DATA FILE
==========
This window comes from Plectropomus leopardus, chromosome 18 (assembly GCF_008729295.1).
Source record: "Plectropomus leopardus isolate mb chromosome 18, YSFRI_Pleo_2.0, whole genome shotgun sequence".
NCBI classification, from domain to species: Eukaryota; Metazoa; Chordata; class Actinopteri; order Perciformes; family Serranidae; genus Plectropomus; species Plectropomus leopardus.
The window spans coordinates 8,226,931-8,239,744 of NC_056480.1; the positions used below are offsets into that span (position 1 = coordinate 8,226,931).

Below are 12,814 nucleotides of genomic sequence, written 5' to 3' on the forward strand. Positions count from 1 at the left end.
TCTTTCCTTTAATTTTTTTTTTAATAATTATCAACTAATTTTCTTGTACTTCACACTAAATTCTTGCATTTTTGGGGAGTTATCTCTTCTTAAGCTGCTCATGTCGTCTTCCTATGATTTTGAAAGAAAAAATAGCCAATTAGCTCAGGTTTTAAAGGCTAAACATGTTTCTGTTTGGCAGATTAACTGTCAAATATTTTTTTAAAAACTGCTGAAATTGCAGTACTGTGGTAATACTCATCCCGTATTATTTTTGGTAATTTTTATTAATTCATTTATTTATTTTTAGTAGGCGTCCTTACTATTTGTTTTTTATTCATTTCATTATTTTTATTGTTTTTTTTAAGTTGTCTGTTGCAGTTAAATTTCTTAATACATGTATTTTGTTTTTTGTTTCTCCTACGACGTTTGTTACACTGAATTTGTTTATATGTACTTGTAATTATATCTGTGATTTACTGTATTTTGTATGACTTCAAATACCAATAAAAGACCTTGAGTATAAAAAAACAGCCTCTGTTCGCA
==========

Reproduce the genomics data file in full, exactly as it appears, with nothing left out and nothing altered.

This window comes from Plectropomus leopardus, chromosome 18 (assembly GCF_008729295.1).
Source record: "Plectropomus leopardus isolate mb chromosome 18, YSFRI_Pleo_2.0, whole genome shotgun sequence".
NCBI classification, from domain to species: Eukaryota; Metazoa; Chordata; class Actinopteri; order Perciformes; family Serranidae; genus Plectropomus; species Plectropomus leopardus.
The window spans coordinates 8,226,931-8,239,744 of NC_056480.1; the positions used below are offsets into that span (position 1 = coordinate 8,226,931).

Below are 12,814 nucleotides of genomic sequence, written 5' to 3' on the forward strand. Positions count from 1 at the left end.
TCTTTCCTTTAATTTTTTTTTTAATAATTATCAACTAATTTTCTTGTACTTCACACTAAATTCTTGCATTTTTGGGGAGTTATCTCTTCTTAAGCTGCTCATGTCGTCTTCCTATGATTTTGAAAGAAAAAATAGCCAATTAGCTCAGGTTTTAAAGGCTAAACATGTTTCTGTTTGGCAGATTAACTGTCAAATATTTTTTTAAAAACTGCTGAAATTGCAGTACTGTGGTAATACTCATCCCGTATTATTTTTGGTAATTTTTATTAATTCATTTATTTATTTTTAGTAGGCGTCCTTACTATTTGTTTTTTATTCATTTCATTATTTTTATTGTTTTTTTTAAGTTGTCTGTTGCAGTTAAATTTCTTAATACATGTATTTTGTTTTTTGTTTCTCCTACGACGTTTGTTACACTGAATTTGTTTATATGTACTTGTAATTATATCTGTGATTTACTGTATTTTGTATGACTTCAAATACCAATAAAAGACCTTGAGTATAAAAAAACAGCCTCTGTTCGCA